Women and Periodontal Disease

Millions of American adults suffer from some form of periodontal disease. Periodontal disease, also known as gum disease, is characterized by:

  • Red, swollen or tender gums or other pain in your mouth
  • Bleeding while brushing, flossing, or eating hard food
  • Gums that are receding or pulling away from the teeth, causing the teeth to look longer than before
  • Loose or separating teeth
  • Pus between your gums and teeth
  • Sores in your mouth
  • Persistent bad breath
  • A change in the way your teeth fit together when you bite
  • A change in the fit of partial dentures

While gum disease affects 2 out of 3 adults, one particular group that may be susceptible to this disease is…women.

Women, just like men, are prone to gum disease. But, due to hormonal changes, they may find they are even more susceptible to periodontal disease or find that it worsens.

Puberty

Due to an influx of hormones, girls may find that there is increased circulation of blood to the gums. This can cause the gums to become sensitive and lead to increased irritation of the gums. The gums may become red, swollen, and puffy.

Menstruation

Some women may experience menstruation gingivitis. Women may have red and swollen gums, bleeding while brushing and flossing, and canker sores in their mouths.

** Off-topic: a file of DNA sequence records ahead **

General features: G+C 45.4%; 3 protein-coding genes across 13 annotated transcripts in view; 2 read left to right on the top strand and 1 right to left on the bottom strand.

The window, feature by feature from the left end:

Oral Contraceptives

A common side effect of oral contraceptives is swollen gums. Please be sure to tell your dentist if you are taking birth control pills, especially if you will be receiving treatments that require additional medications, such as antibiotics.

Pregnancy

Your dentist may suggest more frequent cleanings during pregnancy due to pregnancy gingivitis. This will help fight advanced stages of gum disease, which in recent studies have been premature births and babies with low birth weights.

Menopause and Post-Menopause

Menopausal and post-menopausal women may notice changes in their mouth, such as altered taste sensations, dry mouth, and increased sensitivity to hot and cold.

Women should be aware of the changes they notice in their oral health and share these changes with their dentist. Fighting gum disease take a life-long commitment.